Forty Missions and Home
Author: Maurice "Vic" Duvic, Lisa Uzzle Hadden
Publisher: Llumina Press (2009)
Binding: Paperback, 204 pages
It was a gutless, unprovoked attack on the United States and all it stood for. The hatred shattered the early morning calm and moved a nation from a time of peace to years of war and hardship. It prompted young men to offer their service, and many their lives, to defend their country and everything it stood for. It was a time of great uncertainty and fear. It was the original "day that will live in infamy."
Maurice "Vic" Duvic remembers it well. He lived it. He was twenty-two years old, standing on a Florida beach with his buddies the first time he heard the words "Pearl Harbor." He had no idea what those words would come to mean, but the uniform he wore assured him he would get a front row seat.
He went on to become a pilot in the Army Air Corps, traveled across the world and became a part of the Allied forces that would prove too much for Italy and Germany. While the words "Pearl Harbor" had a life-changing meaning for him, there was a number that would prove to be even more important: forty.
That was the number of combat missions he had to complete before he could get back home. While that sounds simple enough, he learned there is much truth to the saying, "It's not about the destination, but the journey." And what a journey it was.
In the typically understated fashion of his generation, Maurice "Vic" Duvic and his co-author, Lisa Uzzle Hadden, recount his service as a B-26 pilot during the early part of the Second World War.
The title, "Forty Missions and Home: One Man's 'Simple' Equation for Surviving World War II" describes how the typical Army Air Force aircrews' overseas combat tour length was determined. As the author explains, after forty combat missions, crews were deemed to have "combat fatigue" and allowed to ship back to the States. Once they returned home, many pilots joined stateside units responsible for training replacement crew members as the author did. The author may have been describing one man's "simple equation for surviving World War Two;" but the his experiences were certainly not simple in execution.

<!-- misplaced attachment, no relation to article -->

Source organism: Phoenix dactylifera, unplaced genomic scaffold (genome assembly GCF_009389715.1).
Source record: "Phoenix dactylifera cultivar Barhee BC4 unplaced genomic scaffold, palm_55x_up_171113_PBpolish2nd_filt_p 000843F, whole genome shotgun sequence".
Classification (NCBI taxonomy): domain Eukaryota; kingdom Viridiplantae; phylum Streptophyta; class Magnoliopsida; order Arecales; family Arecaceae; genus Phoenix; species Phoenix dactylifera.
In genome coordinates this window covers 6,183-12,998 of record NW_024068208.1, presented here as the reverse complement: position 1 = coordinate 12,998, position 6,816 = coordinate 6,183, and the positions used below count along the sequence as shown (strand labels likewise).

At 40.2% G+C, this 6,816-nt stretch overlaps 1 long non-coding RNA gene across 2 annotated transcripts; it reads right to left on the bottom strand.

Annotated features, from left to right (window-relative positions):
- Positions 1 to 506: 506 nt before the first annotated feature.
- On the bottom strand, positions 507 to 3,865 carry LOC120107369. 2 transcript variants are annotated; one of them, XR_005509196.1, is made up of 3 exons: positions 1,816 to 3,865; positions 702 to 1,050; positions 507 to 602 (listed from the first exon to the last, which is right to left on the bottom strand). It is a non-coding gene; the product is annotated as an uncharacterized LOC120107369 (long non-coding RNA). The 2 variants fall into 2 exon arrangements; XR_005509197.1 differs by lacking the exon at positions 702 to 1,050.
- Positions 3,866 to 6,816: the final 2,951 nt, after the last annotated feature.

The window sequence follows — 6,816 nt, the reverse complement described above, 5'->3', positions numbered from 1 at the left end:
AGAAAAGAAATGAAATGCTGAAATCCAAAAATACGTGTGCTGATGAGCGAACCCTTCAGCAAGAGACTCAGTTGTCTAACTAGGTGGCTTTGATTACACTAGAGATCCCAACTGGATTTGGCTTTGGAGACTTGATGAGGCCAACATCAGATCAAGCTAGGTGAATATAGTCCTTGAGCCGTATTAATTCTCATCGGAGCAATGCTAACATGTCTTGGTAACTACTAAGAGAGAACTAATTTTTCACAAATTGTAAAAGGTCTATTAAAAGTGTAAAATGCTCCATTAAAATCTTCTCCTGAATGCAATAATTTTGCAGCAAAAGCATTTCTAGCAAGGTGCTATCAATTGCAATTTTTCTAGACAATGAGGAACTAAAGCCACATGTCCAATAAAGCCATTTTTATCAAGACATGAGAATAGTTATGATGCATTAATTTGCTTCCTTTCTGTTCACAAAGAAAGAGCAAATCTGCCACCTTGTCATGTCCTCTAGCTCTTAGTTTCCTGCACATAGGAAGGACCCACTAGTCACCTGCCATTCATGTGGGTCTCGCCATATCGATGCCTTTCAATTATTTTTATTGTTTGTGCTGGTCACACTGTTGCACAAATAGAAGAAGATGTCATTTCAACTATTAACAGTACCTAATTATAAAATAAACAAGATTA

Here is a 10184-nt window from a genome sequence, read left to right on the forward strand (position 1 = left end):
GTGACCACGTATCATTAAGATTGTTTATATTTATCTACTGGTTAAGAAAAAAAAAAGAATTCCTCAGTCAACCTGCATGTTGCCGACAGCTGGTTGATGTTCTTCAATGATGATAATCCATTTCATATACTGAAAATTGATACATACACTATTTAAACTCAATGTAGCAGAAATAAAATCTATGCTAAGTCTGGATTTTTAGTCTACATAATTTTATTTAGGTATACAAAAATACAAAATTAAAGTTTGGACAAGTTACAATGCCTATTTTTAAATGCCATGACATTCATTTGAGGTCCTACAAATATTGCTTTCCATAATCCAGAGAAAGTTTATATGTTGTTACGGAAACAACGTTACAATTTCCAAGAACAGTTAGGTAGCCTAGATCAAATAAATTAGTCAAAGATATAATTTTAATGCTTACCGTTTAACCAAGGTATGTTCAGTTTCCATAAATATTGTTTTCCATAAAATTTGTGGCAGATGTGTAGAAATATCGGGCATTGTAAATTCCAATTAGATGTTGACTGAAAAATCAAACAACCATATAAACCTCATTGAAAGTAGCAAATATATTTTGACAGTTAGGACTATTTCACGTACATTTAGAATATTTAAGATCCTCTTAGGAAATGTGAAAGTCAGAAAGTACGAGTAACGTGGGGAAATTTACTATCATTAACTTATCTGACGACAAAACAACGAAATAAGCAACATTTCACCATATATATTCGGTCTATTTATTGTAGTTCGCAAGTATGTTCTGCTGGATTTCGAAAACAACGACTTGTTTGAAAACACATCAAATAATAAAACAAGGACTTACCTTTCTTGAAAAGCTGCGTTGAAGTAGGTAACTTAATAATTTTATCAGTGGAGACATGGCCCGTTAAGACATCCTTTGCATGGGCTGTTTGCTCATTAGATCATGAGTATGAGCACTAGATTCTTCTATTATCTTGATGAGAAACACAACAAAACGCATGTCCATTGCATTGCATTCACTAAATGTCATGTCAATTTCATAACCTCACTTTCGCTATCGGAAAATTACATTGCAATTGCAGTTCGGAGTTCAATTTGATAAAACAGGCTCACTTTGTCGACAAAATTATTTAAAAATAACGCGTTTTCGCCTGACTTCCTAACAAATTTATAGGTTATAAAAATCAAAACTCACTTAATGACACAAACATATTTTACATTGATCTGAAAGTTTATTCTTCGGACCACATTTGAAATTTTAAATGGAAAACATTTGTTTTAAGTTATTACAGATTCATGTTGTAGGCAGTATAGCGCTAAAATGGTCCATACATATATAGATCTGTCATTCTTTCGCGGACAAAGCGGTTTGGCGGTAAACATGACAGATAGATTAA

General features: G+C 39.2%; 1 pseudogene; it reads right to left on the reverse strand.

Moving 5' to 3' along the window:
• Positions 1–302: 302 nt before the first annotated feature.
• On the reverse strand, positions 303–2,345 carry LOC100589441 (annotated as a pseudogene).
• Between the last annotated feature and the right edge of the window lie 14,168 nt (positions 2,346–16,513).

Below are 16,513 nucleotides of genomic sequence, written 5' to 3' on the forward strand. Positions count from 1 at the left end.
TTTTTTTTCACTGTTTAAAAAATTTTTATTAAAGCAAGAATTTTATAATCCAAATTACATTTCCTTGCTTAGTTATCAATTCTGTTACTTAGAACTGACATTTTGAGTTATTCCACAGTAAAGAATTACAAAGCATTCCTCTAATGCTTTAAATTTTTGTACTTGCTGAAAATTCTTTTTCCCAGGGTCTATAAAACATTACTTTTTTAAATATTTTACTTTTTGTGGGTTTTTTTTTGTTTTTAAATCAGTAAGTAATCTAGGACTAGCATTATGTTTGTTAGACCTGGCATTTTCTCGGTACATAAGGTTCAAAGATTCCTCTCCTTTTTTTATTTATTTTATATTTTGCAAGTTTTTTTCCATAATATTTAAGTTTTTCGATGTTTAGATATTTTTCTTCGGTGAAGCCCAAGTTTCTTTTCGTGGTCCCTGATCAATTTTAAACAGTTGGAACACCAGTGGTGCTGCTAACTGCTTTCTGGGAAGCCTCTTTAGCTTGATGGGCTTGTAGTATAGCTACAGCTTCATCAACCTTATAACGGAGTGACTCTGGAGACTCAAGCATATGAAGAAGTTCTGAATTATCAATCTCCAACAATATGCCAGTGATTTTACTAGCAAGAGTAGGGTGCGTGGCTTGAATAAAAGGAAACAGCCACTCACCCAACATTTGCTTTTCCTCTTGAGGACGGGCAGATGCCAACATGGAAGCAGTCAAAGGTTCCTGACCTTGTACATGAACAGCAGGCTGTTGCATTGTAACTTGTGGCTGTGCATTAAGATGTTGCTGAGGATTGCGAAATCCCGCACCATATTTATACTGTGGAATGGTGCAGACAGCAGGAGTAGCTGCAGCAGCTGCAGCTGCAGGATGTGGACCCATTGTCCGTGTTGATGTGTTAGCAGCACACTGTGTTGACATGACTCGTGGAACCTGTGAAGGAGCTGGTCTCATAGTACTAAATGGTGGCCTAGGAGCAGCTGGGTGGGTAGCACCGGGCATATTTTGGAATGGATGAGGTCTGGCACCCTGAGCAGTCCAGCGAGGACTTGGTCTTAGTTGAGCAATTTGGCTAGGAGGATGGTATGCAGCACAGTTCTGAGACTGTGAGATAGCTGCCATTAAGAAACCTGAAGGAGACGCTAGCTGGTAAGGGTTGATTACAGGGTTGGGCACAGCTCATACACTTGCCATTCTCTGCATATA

Relying primarily on a diary he wrote during the war years to flesh out the details, Duvic relates how he was drafted just six months before Pearl Harbor, completed pilot training, and then took part in intense combat operations in the skies over North Africa, Italy, and Southern France. He vividly recreates the details of his B-26 combat operations from June of 1943 until he reached the all-important 40-mission milestone on January of 1944.
In addition to combat missions, the author describes the new and exotic world he encountered, far away from his Louisiana home. He also deftly describes--with an appropriately dry sense of humor--many of his antics during non-combat and off-duty hours. The book's short epilogue provides a short recap of Duvic's life upon returning to the US: his short stint as an instructor pilot, his marriage, and eventually, his recall to active duty during the Korean War.
Duvic's written wartime remembrances are complemented with a large and helpful selection of documents, photos, and other mementos from his files. Spread throughout the book, these images are thoughtfully laid out and add a personal touch to the book's story.
Forty Missions and Home is a quick and fascinating read and is recommended for anyone interested in learning more about the B-26, its crews, and their role in early part of America's involvement in the war.
Reviewed by: John Cathcart (2010)